As the CEO of a business that has been profitable since our first year, is growing around 20 percent annually, and delivers more than 15 million calls and texts every month, I believe that our workplace culture is our biggest competitive advantage and that our employees are our most valuable resources. Yet a pivotal exit interview brought to my attention that we were falling short when bringing new employees onto the team. The problem wasn’t that we weren’t prepared in advance, that we didn’t welcome the new face, or that we failed to introduce them to their first assignments. Surprisingly, we learned that our strong company culture and family-like atmosphere were actually creating challenges for new employees.
We’ve all been the new person among a group that has known each other for years. Inside jokes and old stories lead to those awkward laughs when you don’t really get it. Nobody likes being in that position. Yet, I realized this is exactly how new hires can feel when they step into our company. Some of us at Call-Em-All have worked together for close to 20 years, and we take pride in describing each other as family. How could we make a person more comfortable and productive in a team like this?
Onboarding obviously requires more than just helping a person get up to speed doing the work they are hired to do. We realized we needed to start focusing on relationships and company history.
First, nail the basics of onboarding
The onboarding process makes our first impression on new employees. It goes without saying that there should be a pre-arrival checklist to set up required tools like a desk, computer, and email. On Day One, little things matter, like welcoming them upon arrival, presenting them with their gear, and having an organized HR packet.
— Mehdi Alaoui (@MehdiiAlaouii) September 23, 2016
The Next Level: Onboarding to Company Culture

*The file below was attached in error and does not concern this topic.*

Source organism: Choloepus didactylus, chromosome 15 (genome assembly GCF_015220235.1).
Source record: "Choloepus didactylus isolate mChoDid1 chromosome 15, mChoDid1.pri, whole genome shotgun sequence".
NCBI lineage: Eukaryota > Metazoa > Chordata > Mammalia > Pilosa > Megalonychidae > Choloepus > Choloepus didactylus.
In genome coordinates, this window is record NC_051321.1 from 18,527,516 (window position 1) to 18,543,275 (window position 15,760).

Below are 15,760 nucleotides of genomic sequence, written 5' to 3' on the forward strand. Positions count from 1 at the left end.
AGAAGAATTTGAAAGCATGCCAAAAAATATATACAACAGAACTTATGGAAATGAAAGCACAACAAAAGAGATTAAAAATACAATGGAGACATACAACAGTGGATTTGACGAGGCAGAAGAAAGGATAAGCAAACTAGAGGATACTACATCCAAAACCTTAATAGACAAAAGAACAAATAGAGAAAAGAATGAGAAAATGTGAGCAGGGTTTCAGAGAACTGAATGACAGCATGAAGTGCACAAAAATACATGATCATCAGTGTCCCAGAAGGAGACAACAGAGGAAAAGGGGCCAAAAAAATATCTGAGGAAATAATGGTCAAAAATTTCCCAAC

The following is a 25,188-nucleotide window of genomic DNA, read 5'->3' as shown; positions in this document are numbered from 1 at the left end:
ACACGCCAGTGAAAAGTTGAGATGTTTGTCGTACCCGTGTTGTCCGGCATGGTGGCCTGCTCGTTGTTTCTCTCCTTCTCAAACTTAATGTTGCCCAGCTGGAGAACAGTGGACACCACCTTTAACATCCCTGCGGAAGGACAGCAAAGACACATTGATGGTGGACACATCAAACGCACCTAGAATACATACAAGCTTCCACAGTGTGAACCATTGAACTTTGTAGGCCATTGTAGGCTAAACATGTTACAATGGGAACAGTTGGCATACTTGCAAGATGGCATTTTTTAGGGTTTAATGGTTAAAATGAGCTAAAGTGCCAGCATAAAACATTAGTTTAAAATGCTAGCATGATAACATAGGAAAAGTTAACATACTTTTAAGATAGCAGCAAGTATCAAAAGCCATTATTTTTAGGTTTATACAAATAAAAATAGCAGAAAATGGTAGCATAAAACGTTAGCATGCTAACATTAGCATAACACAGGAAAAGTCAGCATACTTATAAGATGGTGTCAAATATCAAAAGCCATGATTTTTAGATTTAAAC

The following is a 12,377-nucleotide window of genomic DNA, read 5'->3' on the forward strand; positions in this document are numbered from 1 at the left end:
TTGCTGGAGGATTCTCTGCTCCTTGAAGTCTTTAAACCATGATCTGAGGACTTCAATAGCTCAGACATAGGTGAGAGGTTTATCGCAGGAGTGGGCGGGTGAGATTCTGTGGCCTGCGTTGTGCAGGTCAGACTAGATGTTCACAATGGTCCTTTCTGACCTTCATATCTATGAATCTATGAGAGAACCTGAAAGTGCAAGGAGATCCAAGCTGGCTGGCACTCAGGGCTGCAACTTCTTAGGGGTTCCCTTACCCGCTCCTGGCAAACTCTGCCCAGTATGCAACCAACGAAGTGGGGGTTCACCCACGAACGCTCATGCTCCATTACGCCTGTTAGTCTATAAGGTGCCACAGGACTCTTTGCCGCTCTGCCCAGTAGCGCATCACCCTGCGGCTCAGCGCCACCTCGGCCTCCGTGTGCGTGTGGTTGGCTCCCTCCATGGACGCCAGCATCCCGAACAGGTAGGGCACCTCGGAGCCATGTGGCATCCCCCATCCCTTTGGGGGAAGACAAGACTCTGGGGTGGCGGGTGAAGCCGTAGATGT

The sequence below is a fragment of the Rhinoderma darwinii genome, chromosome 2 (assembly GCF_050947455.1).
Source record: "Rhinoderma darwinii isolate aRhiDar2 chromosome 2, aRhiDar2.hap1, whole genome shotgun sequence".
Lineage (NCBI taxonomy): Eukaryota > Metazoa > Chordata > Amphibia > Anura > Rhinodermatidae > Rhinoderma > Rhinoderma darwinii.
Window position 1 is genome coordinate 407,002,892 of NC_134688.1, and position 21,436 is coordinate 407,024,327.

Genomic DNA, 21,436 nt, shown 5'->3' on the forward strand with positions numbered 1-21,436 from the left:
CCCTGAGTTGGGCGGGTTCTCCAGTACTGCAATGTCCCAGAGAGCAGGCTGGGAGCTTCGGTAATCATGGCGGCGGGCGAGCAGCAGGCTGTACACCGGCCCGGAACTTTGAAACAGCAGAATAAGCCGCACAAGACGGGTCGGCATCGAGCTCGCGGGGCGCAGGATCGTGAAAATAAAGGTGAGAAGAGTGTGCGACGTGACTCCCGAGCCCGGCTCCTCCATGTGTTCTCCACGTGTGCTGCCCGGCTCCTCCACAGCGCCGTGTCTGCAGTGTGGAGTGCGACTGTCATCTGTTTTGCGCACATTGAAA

As we move past these basics, a great onboarding program will spend extra time focusing on building relationships and imparting company history.
Part 1: Relationships
Having friends at work has a huge impact on an employee’s success. Friends might be a little too much to expect from onboarding, but we can at least break down barriers by encouraging many interactions with new coworkers. Doing this right will take more than a day. At our company, our formal onboarding process spans four weeks, with daily assignments the first week and weekly assignments thereafter.
Here are few ideas we’ve implemented.
1 // Onboarding buddies
The buddy is the go-to for pretty much anything that might come up for the new hire. The buddy (not boss) should check in on the new hire several times each day, and is required to review their daily list with them at the end of each day. This mentor-like relationship gives the new hire an easy outlet for questions and allows a team member to assume a small leadership role.
2 // Forced interactions
Our onboarding is loaded with tasks that require the new hire to ask questions of team members. On one day, they must find a person in another department who has a company credit card. The two of them then go to lunch together, buy a pot, and plant the new hire’s own piece of the company jade plant. (Yes, we have a company plant.) Other forced interactions include asking about our values, key terminology, and important moments in company history.